A&M Consolidated football has championship-caliber talent at the skill positions.
If that wasn’t already clear, it is now after the Tigers won the Texas 7-on-7 Championships on Saturday at Veterans Park, beating several of the state’s premier teams along the way.
Consol averaged 43 points per game in its five championship bracket games, which included matchups with Lufkin and Manvel as well as the title game against Southlake Carroll. Consol scored at least 41 in four of them with no other team in the bracket scoring 40 more than twice. The Tigers weren’t pouring it on, either, as reserves saw plenty of playing time in the second halves of games deep into the tournament.
The big names on offense are well known by now — senior receivers Brian Darby and Devin Price, as well as Nate Floyd when he comes over from cornerback. That trio did most of Consol’s scoring over the weekend, but what makes the Tigers a difficult matchup is the volume of options. Valen Jones, Sutton Lake, Ricardo Minns, Jaylon Walter and Justin Conrad all made significant offensive contributions on Consol’s run to the title. And though he still has to battle for the starting job in August, senior quarterback Gage Pahl utilized all of those weapons while showing off an arm that appeared to show no ill effects from offseason shoulder surgery last November.
“All the way across the board, anybody can go make a play,” Pahl said of his receivers. “I trust everybody. It doesn’t matter who I go to, I know they’ll come down with it and make a big play for us.”
It’s not just the offense, either. The 7-on-7 format lends itself to high scores, but Consol’s defense turned the tide of the title game. Trailing Consol 21-20, Carroll forced a pair of interceptions that could have spelled doom for the Tigers’ title chances. Instead, Xavier Stewart returned an interception on a PAT for two points, and Consol forced a 3-and-out after the second interception to keep the Dragons’ lead at 26-23. The defense got another stop in between a pair of TD passes from Pahl to Floyd, and Consol was in control with a 37-26 lead en route to a 37-31 victory.
“[Those stops] were amazing,” Floyd said. “We had little mistakes in the first half, tweaking with our linebackers and where we should be, and in that second half we picked up our communication and talked very well on the defensive side of the ball. It worked out well for us.”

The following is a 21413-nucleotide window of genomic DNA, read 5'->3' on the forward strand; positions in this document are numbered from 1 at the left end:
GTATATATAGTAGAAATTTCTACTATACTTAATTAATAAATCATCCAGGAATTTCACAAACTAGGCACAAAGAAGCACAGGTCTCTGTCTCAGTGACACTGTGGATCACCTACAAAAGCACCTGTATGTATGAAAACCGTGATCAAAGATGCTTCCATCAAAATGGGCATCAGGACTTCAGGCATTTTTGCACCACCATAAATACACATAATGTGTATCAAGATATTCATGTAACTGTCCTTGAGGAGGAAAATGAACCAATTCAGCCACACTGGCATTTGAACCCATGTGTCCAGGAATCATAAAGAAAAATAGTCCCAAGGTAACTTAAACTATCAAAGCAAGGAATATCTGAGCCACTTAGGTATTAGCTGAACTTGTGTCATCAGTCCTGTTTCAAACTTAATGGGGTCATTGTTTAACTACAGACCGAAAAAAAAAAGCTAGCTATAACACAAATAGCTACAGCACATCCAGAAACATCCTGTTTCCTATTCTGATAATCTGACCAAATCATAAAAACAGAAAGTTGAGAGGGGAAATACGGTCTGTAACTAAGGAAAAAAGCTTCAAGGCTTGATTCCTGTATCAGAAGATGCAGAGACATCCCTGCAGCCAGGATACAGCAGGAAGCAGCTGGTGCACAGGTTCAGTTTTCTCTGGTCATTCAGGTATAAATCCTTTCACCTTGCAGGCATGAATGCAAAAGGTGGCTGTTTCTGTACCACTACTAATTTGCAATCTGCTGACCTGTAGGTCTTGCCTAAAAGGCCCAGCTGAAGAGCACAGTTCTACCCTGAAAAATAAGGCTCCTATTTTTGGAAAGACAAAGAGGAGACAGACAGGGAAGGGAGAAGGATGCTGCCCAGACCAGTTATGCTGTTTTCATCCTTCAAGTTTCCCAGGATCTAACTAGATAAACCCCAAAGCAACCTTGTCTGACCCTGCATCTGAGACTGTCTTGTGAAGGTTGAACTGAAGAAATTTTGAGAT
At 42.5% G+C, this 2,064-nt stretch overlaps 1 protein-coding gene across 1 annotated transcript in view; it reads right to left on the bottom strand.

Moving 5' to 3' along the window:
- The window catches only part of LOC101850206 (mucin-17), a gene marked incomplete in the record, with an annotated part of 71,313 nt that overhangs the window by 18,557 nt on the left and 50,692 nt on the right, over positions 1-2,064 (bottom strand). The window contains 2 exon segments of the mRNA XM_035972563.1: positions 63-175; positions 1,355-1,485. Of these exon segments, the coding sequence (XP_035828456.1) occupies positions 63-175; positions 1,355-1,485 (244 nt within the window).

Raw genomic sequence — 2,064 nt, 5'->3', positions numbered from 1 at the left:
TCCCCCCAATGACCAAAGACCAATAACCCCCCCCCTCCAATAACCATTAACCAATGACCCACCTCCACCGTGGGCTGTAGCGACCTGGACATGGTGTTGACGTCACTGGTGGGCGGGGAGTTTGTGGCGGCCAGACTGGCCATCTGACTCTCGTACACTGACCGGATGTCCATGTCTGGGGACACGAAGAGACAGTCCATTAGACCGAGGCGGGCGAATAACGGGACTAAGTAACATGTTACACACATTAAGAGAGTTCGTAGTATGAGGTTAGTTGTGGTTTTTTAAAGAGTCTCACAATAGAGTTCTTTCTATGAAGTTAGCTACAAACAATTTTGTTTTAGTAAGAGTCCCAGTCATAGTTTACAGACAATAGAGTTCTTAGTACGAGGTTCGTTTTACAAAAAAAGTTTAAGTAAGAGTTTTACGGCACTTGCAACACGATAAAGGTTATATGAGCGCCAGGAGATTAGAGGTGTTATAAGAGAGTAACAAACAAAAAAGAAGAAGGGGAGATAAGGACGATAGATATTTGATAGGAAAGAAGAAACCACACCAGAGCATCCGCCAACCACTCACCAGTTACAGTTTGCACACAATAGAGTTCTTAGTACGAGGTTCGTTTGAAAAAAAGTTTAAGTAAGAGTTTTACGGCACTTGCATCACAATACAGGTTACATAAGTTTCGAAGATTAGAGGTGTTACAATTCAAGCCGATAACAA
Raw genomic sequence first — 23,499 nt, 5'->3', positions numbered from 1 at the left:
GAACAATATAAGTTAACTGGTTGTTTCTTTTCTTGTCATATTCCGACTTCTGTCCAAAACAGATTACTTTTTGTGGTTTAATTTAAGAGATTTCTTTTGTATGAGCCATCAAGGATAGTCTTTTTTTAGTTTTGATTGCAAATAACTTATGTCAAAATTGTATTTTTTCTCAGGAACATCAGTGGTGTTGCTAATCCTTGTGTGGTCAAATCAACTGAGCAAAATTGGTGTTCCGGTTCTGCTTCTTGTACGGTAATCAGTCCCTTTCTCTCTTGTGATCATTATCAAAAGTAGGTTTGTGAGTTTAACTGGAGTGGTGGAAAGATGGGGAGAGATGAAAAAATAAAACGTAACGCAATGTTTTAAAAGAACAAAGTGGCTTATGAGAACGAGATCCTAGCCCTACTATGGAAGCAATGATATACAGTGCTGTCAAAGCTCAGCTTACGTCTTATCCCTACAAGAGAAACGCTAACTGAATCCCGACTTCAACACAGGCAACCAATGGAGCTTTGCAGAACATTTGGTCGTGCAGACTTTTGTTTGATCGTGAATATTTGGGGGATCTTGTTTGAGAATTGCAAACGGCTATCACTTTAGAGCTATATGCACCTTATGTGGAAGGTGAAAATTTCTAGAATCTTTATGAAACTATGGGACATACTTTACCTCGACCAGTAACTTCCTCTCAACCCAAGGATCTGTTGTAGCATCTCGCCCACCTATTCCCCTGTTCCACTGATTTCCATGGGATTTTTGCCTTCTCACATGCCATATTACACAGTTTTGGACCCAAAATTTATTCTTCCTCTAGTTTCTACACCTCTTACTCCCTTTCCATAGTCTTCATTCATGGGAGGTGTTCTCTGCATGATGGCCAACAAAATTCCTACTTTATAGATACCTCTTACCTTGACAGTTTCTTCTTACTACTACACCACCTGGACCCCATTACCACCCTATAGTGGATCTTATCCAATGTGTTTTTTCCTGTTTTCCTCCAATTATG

Consol returns a ton of experience in the secondary, with all four spots being occupied by seniors with starting experience. It showed Saturday as three of the five games weren’t close. Consol beat Cedar Park Vista Ridge 48-20 to open the day and edged Lufkin 48-42 in the round of 16. The Tigers beat Manvel 41-21 in the quarterfinals and topped Cypress Falls 41-27 in the semifinals. Even the score against Cy-Falls is a little deceiving as Consol took a 41-13 lead before garbage time.
It all added up to a title years in the making. After losing to Lake Travis 41-40 on a Hail Mary in the 2017 semifinals, Consol reached the title game last year, falling 20-19 to in-town rival College Station. The Tigers got over the hump this year, and the next step for them is to translate their bounty of talent into a deep playoff run in the fall, a run that they prefer to end at AT&T Stadium.
“I think the big thing is communication and chemistry,” Consol head football coach Lee Fedora said. “They need to keep building with what they’re doing, having that continuity that they had on the field for 7-on-7 and making sure they push each other.”
Consol stumbled in the area round each of the past two seasons, running into difficult matchups in a tough Region III. Consol’s issues in those games, a 24-21 loss to Hutto in 2017 and a 49-31 loss to eventual Class 5A Division II runner-up Fort Bend Marshall last season, weren’t that they were outclassed, but that mistakes snowballed and created deficits too big to climb out of.
That could have happened in Saturday’s title game, but it didn’t. Now the Tigers can call themselves state 7-on-7 champs.
And that’s a good place to start for the fall.